Question 1.1The OSI Security Architecture is an outline that gives a sorted-outmethod for security and describing the techniques to filling thoserequirements. Question 1.2Active security threats include data transmitted beingmodified to gain unauthorized access to computer systems.
Passive security threats are eavesdropping on Electronicmail, client or server exchanges Question 1.3Active security attacks: masquerade modification of a messages.Passive security attacks: release of message contents. Question 1.4Access control: prevention of unauthorized use of a resourcethat is service controls who can have access to a resource.
Authentication: it is the assurance that the communicatingentity is the one that it claims to be.Availability service: a system being accessible upon demandby an authorized system entityData confidentiality: it the protection of data from unofficialrevelation.Data integrity: the confirmation that information got areprecise as sent by an approved element. Question 1.
5a. Specificsecurity mechanism May be combined into the suitable protocol layer in order tooffer some of the OSI security services.Encipherment: the use of mathematical algorithms to changedata into a form that is not readily understandable. Data Integrity: the variety of mechanisms used to assure theintegrity of a data unit or stream of data units.Traffic Padding: inclusion of bits into gaps in aninformation stream to disappoint traffic analysis attempts.Routing Control: Enables determination of specificphysically secure routes for specific information.Notarization: use of a trusted third party to data exchange.
b. Pervasivesecurity mechanismsMechanisms that are not definite to any certain OSI securityservice.Trusted Functionality: That which is alleged to be correctwith respect to some criteria.Security Label: The marking bound to a resource that names thesecurity attributes of that resource.Security Audit Trail: Data collected and used to simplify asecurity audit.Security Recovery: Deals with demands from systems Question 1.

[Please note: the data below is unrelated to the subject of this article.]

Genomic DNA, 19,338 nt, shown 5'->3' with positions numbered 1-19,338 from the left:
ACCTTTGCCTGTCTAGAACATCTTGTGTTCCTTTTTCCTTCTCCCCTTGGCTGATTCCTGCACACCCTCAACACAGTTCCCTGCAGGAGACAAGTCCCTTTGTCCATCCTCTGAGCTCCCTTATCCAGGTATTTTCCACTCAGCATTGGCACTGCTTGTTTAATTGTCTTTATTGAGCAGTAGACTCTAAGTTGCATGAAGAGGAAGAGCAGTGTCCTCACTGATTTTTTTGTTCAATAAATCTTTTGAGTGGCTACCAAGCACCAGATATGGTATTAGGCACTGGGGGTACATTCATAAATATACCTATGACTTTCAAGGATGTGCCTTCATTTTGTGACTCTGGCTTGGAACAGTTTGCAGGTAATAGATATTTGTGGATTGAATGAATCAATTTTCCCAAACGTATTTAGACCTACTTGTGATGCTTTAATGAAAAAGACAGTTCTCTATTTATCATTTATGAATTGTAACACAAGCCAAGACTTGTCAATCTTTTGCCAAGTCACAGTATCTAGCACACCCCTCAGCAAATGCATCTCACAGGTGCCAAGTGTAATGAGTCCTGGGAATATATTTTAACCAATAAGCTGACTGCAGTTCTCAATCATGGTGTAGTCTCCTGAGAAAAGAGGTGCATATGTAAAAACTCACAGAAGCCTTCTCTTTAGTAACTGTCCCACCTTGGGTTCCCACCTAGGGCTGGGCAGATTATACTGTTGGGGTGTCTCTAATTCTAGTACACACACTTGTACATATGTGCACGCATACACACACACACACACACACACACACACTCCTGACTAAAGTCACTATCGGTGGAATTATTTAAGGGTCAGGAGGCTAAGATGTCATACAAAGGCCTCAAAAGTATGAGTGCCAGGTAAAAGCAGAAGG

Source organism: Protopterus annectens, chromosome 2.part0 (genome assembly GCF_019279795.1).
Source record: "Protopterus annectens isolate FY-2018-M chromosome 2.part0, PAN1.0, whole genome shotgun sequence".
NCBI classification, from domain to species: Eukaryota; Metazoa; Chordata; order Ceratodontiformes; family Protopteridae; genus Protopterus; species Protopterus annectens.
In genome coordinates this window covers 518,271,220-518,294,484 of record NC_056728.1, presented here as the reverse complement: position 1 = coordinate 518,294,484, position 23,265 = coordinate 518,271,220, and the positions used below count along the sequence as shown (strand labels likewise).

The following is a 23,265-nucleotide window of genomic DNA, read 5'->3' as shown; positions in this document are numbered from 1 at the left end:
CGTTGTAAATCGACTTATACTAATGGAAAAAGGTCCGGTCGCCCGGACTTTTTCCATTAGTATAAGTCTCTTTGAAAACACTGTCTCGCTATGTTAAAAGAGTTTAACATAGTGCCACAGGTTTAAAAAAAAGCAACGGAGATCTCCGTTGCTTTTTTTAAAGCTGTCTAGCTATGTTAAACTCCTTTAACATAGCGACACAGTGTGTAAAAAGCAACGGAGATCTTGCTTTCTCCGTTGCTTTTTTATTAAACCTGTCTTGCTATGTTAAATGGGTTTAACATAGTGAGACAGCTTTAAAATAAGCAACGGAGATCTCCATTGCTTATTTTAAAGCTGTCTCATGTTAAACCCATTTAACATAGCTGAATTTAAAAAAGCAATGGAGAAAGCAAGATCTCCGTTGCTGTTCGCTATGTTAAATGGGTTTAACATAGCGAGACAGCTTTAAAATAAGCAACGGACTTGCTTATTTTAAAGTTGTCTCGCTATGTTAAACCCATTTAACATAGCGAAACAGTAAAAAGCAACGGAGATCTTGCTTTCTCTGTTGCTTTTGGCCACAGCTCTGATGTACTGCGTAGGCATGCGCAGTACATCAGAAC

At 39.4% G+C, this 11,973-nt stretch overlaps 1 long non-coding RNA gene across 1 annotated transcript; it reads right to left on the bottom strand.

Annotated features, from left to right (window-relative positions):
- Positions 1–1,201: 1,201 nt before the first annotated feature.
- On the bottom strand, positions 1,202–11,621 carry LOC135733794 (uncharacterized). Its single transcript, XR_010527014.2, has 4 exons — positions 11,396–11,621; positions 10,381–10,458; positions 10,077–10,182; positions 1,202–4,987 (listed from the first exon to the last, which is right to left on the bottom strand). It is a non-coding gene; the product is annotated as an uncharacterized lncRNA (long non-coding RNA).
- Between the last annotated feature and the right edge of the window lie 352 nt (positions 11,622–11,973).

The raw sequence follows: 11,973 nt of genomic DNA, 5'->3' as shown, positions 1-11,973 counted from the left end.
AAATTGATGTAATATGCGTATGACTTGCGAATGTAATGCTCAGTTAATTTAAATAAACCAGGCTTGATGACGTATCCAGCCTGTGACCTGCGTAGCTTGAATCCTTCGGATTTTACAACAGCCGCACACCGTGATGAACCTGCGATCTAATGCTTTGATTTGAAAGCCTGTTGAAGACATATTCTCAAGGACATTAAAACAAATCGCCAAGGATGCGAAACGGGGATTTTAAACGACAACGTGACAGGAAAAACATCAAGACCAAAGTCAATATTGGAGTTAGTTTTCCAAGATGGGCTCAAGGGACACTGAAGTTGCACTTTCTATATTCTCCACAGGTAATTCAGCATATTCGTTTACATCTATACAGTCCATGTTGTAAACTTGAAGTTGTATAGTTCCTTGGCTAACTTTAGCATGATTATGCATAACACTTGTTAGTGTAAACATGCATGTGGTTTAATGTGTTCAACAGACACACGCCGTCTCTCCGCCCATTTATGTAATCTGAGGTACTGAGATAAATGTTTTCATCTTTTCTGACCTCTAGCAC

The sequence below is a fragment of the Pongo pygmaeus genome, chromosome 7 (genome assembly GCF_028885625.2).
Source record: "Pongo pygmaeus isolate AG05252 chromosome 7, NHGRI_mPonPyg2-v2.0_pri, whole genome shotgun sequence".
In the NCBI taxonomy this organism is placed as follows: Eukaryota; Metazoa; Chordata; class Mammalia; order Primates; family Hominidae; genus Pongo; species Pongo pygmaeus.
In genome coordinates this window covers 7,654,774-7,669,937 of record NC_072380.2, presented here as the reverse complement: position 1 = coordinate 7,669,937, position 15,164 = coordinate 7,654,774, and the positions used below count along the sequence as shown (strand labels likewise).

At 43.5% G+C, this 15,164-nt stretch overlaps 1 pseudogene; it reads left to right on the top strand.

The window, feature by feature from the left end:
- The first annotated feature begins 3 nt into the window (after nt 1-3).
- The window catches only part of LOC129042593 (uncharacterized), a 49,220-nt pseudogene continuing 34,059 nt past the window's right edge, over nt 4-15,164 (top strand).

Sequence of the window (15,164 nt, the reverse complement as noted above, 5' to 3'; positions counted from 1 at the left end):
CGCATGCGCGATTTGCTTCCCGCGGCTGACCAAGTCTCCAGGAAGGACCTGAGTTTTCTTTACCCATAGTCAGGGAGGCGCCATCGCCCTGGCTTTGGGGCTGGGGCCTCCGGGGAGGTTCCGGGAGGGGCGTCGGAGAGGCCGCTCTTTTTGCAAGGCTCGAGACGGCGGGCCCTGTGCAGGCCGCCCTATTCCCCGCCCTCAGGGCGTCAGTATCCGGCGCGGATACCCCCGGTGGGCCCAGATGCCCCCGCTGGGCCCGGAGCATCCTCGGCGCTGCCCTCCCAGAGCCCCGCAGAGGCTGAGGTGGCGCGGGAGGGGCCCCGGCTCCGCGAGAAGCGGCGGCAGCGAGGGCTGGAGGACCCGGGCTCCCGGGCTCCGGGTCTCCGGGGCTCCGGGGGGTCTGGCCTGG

6Economy of Mechanism: Thisprinciple says that the design of security measures personified in bothhardware and software should be as basic and little as could be expected underthe circumstances. Fail-safe defaults: Thisprinciple says that access decisions should be based on permission rather thanexclusion. Open design: This principle says that the design of a security mechanismshould be open rather than secret Separation of privilege: Thisprinciple says can be defined as a practice in which multiple privilegeattributes are required to achieve access to a restricted resource. Least privilege: This standard says that every procedure and eachclient of the system should operate using the least set of freedoms necessaryto perform the dutyLeast common mechanism:This principle says that the design should to limit thecapacities shared by various clients, giving common security. This principlehelps reduce the number of unintended communication paths and reduces theamount of hardware and software on which all users depend.Encapsulation: concealingtraits in programming so that you can make changes in one placewithout having to also make changes in the other parts of an applicationleast astonishment: applies to userinterface and software design, fromthe ergonomics standpoint. Question 1.7Attack Surface: Comprises of the reachable vulnerabilitiesin a system.
Attack Tree: spreading progressiveinformation structure that speaks to an arrangement of potential strategies forsecurity vulnerabilities.